Jewish law requires that we publicize the miracle of Chanukah -- both when we light and where we light. We light the Chanukah candles after dark when they are most visible and we light in the early evening when most people are still out and about. We place our chanukiot by the window facing the street or at the entrance to our homes, again so as many people as possible will know about the miracle. But what exactly is the miracle we want the world to know about? Why do we care that other people see the lights of Chanukah?
According to the liturgy, we thank God on Chanukah for the miraculous victory of the Hasmoneans over the Greeks: "You [God] defended them, vindicated them, and avenged their wrongs" (Al Hanisim). In the poem/song "Maoz Tzur," the author expands the miracle into gratitude for God's protection of the Jewish people from the Egyptians, the Babylonians, from Haman and, more generally, from all of Israel's enemies throughout history. Such protection from our enemies is something we dare not take for granted. Giving thanks is not only laudable -- it is a mitzvah. But why is it so important for us to publicize God's protection of the Jews to the world?
On one level, the lights of Chanukah symbolize to the world and to ourselves that God's covenant with us has never been broken. Long after the great empires of Greece and Babylonia and Egypt have faded away, it is the Jewish people and culture and faith that continue to bring light into the world. In a world where the darkness of anti-Semitism still looms, the lights of Chanukah say proudly, "the Jews are still here!"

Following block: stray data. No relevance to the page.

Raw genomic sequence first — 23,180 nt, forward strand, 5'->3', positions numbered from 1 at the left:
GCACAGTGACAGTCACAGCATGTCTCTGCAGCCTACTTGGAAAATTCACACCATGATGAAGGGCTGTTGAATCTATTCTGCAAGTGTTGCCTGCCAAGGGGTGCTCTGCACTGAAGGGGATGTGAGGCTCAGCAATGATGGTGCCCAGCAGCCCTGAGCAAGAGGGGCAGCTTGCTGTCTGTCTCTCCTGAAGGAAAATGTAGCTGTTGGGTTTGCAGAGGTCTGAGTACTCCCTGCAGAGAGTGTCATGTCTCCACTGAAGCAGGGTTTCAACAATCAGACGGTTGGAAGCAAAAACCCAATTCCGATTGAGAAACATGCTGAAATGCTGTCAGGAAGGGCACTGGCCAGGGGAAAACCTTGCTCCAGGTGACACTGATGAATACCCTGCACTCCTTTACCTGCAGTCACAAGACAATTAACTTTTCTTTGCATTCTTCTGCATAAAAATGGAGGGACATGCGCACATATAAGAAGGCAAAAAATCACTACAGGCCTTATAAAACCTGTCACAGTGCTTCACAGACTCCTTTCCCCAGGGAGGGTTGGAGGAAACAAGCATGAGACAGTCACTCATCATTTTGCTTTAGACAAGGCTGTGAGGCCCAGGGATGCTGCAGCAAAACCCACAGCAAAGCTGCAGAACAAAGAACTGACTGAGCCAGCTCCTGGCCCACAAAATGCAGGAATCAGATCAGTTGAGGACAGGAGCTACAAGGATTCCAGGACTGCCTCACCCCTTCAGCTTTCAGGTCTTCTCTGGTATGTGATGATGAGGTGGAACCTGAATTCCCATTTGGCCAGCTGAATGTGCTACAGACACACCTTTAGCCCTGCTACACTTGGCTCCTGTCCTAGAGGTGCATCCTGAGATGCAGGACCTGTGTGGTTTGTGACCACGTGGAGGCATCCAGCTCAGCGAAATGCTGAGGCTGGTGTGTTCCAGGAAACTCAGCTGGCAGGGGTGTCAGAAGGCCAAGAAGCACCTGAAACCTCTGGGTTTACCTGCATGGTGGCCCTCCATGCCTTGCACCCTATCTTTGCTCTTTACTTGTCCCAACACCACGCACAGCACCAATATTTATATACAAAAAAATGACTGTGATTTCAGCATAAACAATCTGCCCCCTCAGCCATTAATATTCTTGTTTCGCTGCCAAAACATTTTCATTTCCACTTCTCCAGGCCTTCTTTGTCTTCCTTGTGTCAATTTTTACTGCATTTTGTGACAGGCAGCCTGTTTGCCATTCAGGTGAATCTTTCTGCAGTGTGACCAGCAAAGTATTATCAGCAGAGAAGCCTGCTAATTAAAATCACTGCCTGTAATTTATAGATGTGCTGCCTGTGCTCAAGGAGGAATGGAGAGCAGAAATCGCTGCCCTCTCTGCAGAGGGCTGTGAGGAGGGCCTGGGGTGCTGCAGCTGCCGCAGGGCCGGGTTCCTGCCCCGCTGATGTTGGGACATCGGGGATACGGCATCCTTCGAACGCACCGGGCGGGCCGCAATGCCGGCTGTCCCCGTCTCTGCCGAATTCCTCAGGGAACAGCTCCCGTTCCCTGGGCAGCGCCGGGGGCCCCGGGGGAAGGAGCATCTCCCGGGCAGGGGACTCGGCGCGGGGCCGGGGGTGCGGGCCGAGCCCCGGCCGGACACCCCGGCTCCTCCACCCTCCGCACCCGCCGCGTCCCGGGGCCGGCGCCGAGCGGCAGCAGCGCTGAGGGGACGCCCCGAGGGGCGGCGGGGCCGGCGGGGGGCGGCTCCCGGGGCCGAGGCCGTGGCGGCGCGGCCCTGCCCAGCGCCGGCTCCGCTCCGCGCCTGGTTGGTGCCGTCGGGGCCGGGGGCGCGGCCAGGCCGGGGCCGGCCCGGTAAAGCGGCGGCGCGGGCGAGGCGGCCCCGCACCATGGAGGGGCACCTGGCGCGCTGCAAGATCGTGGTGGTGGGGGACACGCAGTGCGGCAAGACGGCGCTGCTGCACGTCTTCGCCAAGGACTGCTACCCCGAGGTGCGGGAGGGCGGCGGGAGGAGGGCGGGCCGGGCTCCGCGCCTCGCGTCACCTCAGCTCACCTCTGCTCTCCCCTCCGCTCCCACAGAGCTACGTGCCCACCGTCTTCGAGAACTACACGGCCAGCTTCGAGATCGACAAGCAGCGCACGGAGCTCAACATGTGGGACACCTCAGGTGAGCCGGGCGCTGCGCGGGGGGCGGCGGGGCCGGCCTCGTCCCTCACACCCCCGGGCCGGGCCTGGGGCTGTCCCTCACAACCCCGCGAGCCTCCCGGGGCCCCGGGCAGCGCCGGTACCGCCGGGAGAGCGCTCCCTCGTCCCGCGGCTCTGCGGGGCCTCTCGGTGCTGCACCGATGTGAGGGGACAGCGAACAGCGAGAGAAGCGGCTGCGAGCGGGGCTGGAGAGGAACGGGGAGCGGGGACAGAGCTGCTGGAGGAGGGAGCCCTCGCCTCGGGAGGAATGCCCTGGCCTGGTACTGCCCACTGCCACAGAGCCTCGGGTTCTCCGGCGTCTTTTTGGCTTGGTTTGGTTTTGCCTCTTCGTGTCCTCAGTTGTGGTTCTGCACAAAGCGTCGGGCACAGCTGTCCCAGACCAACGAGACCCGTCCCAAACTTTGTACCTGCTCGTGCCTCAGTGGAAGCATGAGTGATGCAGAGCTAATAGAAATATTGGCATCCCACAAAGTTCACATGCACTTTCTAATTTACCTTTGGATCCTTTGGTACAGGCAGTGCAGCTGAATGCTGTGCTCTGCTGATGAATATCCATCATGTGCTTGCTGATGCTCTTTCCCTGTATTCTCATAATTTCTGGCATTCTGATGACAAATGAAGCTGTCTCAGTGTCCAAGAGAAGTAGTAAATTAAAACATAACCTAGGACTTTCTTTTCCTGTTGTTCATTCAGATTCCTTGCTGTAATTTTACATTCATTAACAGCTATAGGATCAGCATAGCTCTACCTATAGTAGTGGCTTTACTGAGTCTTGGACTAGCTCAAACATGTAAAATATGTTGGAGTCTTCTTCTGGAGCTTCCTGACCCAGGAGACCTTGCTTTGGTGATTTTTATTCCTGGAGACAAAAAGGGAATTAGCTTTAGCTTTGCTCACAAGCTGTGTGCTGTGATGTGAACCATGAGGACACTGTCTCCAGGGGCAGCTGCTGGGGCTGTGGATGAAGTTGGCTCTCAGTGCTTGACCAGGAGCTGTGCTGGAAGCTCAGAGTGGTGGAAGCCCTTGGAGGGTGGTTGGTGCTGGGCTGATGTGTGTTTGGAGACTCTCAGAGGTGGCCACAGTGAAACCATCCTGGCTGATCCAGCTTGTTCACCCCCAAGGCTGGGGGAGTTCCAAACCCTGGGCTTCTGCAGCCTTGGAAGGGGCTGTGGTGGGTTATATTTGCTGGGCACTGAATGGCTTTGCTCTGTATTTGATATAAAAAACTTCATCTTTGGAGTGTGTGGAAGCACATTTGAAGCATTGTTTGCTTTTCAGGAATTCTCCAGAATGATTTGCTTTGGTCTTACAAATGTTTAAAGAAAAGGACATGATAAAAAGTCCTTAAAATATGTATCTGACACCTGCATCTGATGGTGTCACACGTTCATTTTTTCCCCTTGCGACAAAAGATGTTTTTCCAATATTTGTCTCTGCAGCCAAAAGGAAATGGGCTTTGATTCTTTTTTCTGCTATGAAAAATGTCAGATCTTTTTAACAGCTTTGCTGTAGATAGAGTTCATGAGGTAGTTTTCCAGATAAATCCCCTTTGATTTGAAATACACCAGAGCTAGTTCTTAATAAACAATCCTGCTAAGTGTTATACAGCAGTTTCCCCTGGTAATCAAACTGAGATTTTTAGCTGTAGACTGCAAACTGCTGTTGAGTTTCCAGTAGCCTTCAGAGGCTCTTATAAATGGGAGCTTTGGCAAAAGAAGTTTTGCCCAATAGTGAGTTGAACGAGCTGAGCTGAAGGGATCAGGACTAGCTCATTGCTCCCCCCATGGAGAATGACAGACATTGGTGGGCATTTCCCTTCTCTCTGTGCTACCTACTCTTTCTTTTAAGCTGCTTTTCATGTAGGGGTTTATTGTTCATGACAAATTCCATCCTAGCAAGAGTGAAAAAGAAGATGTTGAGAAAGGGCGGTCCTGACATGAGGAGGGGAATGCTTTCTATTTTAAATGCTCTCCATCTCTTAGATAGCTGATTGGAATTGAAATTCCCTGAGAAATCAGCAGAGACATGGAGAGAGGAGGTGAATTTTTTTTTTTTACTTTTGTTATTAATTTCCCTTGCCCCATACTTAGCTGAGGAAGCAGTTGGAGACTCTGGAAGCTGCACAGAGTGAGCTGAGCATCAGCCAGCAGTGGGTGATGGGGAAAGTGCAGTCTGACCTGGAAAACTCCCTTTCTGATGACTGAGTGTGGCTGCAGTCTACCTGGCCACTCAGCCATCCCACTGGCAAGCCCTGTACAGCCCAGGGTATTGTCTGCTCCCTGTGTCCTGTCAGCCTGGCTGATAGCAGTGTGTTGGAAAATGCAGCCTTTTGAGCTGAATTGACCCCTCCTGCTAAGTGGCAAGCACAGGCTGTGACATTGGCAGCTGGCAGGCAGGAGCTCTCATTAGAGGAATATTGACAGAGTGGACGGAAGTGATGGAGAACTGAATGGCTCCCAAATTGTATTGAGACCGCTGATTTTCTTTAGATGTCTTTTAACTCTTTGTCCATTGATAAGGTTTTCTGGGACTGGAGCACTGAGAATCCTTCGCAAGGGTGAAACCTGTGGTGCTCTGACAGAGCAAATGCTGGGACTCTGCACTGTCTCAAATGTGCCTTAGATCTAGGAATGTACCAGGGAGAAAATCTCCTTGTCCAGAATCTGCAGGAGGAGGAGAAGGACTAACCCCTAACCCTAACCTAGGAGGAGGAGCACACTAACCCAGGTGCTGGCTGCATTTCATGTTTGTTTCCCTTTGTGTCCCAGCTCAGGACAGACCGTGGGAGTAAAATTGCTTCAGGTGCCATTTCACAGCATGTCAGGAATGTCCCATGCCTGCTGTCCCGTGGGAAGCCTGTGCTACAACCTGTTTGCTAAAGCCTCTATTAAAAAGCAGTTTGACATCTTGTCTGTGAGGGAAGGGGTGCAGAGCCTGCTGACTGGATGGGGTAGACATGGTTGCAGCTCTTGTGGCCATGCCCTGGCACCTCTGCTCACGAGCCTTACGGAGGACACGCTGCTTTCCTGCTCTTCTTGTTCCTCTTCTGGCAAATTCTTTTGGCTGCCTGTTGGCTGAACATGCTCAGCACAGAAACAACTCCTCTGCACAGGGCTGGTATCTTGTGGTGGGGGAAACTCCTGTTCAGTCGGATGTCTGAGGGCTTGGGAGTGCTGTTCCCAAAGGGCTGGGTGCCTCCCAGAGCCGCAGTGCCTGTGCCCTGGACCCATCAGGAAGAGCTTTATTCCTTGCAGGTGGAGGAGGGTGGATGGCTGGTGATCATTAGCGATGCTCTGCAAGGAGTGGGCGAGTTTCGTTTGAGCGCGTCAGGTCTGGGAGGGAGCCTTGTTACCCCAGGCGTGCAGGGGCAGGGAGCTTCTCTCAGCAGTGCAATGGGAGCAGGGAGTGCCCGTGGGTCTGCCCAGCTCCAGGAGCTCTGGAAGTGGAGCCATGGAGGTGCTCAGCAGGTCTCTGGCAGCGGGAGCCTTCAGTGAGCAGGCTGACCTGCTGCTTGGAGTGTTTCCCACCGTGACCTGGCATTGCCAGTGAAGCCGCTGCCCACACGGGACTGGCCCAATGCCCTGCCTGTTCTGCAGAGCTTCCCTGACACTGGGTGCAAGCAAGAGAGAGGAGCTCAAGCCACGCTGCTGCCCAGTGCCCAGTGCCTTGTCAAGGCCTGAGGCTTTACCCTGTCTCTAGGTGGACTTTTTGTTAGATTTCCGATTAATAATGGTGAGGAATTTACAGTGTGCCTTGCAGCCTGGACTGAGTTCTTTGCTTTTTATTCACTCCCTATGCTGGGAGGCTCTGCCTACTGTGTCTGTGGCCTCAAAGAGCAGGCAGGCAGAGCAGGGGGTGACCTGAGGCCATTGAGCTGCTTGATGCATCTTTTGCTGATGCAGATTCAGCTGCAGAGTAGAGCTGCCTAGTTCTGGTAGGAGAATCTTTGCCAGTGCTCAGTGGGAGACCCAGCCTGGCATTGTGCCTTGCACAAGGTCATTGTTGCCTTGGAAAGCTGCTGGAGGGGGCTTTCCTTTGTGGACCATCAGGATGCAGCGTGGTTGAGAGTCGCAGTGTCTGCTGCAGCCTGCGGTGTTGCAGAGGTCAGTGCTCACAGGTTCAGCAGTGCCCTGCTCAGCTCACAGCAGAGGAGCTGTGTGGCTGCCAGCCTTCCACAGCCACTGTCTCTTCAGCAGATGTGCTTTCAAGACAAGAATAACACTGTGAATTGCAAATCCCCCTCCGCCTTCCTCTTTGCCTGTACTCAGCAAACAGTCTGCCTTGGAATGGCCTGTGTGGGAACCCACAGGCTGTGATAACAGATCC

On another level, the Chanukah lights are lights of brotherhood with all who suffer in righteousness. They spread a message of hope to the downtrodden. Chanukah celebrates the victory of a small, weak people against a great empire. We thank God who "delivered the strong into the hands of the weak, the many into the hands of the few, the corrupt into the hands of the pure, the guilty into the hands of the innocent" (Al Hanisim). We put the chanukiah in the window as a way of saying to those who are persecuted, those who suffer, those who are weak and those who are pure, "there is hope." There is light in times of darkness. We know what darkness is and we have not forgotten. You are not forgotten. The candles shine a message of redemption to a broken world: never stop believing that the forces of light and goodness will ultimately triumph.
Finally, maybe it is not only the world that needs to know about the miracle; maybe it is we who need reminding. As the lights of Chanukah shine into our own houses, they remind us again of what is most important -- our mission to bring God's light into the world. The Chasidic tradition teaches that the "final signing" of the year is not on Yom Kippur or Hoshanah Rabbah (the last day of Sukkot), but rather on the last day of Chanukah. After a long autumn of work and school and the toil of daily life, it is so easy to forget our own source of light, so easy to forget the selves we meant to be when Yom Kippur ended only a few short months ago.
This year, the sixth night of Chanukah is Dec. 24 -- a night known to our Christian neighbors as Christmas Eve. That night, many Christians will be alone in hospitals and old age homes, in soup kitchens and homeless shelters. What are you doing on Christmas Eve? Many Christians who normally help the homeless or work in hospitals will be (or will want to be) home with their families. Can you contribute? Can you bring some of the light of the Chanukah candles into the world in a concrete way? This December, bring a little Yom Kippur into Chanukah, and a little Chanukah into Christmas.
Rabbi Daniel Greyber is the executive director of Camp Ramah in California and the Max & Pauline Zimmer Conference Center at the University of Judaism.
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